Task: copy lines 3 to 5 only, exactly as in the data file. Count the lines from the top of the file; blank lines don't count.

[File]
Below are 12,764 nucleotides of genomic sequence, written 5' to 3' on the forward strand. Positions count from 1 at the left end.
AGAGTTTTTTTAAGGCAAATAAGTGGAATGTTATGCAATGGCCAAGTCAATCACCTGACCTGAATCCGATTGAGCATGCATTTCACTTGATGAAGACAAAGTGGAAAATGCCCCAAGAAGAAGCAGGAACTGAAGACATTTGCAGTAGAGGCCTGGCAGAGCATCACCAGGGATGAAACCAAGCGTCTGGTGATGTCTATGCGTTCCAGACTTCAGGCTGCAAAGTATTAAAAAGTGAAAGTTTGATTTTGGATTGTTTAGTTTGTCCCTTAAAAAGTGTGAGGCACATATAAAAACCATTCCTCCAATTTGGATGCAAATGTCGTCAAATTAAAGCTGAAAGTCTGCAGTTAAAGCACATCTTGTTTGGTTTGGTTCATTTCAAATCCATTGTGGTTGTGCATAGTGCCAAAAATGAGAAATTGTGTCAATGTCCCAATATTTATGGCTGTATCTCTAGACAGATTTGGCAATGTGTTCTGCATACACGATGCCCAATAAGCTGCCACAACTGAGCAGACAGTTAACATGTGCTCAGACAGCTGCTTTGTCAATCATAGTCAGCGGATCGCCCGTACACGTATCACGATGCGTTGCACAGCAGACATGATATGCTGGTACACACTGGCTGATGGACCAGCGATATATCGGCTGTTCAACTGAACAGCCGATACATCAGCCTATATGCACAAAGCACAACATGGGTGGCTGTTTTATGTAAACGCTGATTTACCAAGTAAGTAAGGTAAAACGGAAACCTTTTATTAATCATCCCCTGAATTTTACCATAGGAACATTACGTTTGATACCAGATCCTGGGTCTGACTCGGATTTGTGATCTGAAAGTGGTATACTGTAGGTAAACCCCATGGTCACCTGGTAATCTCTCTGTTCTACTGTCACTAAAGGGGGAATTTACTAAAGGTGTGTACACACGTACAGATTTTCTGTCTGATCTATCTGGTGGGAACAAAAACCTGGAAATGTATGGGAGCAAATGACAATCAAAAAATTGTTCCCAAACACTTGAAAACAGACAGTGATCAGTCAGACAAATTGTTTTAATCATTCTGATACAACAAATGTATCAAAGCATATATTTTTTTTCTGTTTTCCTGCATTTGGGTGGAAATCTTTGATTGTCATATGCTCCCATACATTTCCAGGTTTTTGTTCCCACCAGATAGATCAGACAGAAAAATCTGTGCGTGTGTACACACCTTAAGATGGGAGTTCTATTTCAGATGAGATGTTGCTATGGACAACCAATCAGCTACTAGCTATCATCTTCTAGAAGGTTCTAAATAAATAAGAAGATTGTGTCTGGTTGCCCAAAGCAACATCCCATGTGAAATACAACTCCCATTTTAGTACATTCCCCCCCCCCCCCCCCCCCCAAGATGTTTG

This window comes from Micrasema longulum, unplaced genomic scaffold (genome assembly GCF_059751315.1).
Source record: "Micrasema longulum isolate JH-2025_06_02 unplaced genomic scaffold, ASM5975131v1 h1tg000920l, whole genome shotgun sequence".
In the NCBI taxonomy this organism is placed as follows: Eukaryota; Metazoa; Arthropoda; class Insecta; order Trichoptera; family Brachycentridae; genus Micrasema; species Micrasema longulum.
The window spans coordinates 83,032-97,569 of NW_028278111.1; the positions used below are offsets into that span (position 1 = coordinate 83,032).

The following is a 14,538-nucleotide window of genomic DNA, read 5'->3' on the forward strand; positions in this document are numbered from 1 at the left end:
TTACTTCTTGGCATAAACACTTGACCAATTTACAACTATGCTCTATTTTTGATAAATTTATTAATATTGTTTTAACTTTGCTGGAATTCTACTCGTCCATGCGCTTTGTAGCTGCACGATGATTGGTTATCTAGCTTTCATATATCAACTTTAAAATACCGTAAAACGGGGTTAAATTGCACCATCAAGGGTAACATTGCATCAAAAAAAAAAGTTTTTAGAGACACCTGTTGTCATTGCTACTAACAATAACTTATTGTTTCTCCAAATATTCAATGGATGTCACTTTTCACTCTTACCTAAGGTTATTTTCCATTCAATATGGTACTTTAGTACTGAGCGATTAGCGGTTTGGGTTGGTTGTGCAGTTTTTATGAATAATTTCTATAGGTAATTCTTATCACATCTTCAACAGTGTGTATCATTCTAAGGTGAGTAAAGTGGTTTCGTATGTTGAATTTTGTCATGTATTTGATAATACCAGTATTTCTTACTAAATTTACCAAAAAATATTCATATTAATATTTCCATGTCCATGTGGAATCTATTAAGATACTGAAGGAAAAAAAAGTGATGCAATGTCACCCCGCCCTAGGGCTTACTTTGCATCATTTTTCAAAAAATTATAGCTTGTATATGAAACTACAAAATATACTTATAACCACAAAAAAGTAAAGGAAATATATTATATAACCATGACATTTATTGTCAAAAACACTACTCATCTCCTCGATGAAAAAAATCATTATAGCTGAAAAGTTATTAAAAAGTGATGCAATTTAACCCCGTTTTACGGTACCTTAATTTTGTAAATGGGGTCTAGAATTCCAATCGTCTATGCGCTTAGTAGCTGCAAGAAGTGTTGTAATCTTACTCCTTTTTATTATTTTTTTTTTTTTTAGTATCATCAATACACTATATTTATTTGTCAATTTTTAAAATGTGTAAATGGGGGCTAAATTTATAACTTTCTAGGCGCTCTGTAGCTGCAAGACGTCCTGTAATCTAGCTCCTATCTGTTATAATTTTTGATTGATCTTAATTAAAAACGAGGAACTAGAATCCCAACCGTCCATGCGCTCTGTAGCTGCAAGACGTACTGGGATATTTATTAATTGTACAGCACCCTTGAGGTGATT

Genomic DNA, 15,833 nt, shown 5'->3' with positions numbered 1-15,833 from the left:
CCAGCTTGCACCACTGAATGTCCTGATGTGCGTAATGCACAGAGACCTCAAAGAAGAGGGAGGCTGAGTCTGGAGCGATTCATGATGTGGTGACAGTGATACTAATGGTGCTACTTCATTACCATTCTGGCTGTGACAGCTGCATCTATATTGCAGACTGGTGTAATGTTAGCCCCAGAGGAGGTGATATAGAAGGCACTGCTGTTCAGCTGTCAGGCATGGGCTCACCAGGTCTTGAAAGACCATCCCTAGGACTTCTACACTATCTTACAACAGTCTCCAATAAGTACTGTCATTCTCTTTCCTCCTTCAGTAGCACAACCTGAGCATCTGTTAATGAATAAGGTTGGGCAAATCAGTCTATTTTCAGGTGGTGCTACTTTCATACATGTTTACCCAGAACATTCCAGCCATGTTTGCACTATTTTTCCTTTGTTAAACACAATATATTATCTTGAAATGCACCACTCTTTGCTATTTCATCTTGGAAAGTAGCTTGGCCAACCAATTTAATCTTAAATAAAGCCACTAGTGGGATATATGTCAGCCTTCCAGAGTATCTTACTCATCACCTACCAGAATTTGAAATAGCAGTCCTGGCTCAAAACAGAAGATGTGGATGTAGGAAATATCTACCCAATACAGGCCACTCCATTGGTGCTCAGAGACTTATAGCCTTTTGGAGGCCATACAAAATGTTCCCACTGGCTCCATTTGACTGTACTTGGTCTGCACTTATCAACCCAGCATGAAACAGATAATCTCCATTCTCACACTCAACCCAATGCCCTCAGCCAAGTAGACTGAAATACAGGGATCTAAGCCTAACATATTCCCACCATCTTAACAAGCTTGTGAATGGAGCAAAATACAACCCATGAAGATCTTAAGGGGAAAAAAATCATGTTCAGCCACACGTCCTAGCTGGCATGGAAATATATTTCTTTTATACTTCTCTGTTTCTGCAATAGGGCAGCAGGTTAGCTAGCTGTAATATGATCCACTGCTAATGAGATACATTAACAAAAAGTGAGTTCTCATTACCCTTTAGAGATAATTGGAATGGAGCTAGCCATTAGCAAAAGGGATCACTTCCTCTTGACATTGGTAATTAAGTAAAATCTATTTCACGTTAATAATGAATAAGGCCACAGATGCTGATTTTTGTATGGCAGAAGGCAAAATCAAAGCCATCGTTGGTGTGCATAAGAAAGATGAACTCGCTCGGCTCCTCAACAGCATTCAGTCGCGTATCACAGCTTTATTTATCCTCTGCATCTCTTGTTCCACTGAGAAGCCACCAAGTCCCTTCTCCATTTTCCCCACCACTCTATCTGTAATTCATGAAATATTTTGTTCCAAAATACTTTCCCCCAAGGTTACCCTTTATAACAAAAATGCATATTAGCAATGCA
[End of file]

This window comes from Micrasema longulum, unplaced genomic scaffold (genome assembly GCF_059751315.1).
Source record: "Micrasema longulum isolate JH-2025_06_02 unplaced genomic scaffold, ASM5975131v1 h1tg000920l, whole genome shotgun sequence".
In the NCBI taxonomy this organism is placed as follows: Eukaryota; Metazoa; Arthropoda; class Insecta; order Trichoptera; family Brachycentridae; genus Micrasema; species Micrasema longulum.